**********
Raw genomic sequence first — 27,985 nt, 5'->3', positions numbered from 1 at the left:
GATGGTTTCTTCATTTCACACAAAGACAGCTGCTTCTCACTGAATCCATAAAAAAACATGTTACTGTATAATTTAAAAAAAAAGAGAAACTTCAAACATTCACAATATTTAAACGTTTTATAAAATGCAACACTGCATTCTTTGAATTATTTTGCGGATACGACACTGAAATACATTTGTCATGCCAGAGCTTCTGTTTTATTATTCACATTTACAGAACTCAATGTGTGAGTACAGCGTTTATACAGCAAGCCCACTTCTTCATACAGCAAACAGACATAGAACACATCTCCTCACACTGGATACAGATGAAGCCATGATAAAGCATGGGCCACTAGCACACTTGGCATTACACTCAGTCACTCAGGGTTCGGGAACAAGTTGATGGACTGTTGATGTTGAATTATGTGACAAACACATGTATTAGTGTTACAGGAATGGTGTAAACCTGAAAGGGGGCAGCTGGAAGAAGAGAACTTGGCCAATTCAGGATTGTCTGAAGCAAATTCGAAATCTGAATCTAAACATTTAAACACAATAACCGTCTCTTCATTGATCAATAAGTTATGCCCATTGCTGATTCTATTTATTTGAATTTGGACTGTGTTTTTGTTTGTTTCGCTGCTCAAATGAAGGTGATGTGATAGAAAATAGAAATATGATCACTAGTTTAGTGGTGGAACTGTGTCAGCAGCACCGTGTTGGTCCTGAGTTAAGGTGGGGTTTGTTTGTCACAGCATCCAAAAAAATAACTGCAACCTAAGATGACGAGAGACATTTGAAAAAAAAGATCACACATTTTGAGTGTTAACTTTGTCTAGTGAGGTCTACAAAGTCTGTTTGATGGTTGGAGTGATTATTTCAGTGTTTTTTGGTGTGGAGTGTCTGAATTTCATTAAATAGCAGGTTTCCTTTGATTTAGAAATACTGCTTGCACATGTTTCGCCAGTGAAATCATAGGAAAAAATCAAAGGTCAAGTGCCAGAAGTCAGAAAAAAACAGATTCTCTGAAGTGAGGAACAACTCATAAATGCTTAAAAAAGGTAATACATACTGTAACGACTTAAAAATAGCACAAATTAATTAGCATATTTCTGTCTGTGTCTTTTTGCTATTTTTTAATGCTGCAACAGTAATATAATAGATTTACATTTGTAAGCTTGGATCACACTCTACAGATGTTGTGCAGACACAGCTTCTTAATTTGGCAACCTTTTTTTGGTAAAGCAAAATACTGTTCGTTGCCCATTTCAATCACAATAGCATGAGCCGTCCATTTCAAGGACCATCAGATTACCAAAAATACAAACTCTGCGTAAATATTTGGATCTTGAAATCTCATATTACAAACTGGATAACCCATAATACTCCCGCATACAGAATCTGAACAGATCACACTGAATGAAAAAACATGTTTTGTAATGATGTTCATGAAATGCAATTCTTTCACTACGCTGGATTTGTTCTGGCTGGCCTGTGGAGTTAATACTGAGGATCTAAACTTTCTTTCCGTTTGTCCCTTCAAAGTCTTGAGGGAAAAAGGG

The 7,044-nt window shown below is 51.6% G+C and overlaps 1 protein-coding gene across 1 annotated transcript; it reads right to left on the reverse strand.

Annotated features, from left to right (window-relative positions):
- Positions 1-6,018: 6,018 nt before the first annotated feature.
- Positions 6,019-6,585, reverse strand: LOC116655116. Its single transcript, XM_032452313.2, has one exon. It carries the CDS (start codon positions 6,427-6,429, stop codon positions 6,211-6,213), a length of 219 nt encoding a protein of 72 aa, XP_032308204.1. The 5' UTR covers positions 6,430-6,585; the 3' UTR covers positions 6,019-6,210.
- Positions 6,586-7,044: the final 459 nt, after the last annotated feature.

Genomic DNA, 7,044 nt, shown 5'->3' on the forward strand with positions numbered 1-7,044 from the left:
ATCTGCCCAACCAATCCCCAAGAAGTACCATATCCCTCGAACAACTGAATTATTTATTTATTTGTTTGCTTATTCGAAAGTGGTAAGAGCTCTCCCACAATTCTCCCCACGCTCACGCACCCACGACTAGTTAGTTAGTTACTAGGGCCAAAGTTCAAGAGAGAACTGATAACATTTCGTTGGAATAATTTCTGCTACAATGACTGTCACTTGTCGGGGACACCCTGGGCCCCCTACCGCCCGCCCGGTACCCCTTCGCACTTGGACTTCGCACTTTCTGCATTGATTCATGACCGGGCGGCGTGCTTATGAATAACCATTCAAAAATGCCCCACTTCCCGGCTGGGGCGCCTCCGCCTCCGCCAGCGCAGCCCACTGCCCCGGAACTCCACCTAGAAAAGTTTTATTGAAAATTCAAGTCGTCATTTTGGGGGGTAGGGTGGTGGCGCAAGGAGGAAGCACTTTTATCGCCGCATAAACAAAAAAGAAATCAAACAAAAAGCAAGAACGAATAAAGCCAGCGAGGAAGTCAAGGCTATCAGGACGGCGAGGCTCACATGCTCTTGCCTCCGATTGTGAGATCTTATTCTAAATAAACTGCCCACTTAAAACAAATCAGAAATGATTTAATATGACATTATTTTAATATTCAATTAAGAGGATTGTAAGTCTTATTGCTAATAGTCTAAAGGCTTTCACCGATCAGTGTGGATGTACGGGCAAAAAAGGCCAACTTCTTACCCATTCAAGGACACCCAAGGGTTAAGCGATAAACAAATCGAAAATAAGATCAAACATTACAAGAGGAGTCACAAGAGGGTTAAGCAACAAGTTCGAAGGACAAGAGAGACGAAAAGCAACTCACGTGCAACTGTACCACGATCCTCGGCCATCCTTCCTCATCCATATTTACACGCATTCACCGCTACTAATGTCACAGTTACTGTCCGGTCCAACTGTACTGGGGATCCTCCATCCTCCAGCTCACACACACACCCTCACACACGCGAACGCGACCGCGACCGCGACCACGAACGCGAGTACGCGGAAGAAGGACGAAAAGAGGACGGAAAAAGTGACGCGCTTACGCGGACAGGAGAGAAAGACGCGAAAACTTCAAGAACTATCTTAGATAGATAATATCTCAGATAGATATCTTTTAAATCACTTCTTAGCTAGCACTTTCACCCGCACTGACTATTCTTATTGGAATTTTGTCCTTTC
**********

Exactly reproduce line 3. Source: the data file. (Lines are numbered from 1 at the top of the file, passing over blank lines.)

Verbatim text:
The 7,044-nt window shown below is 51.6% G+C and overlaps 1 protein-coding gene across 1 annotated transcript; it reads right to left on the reverse strand.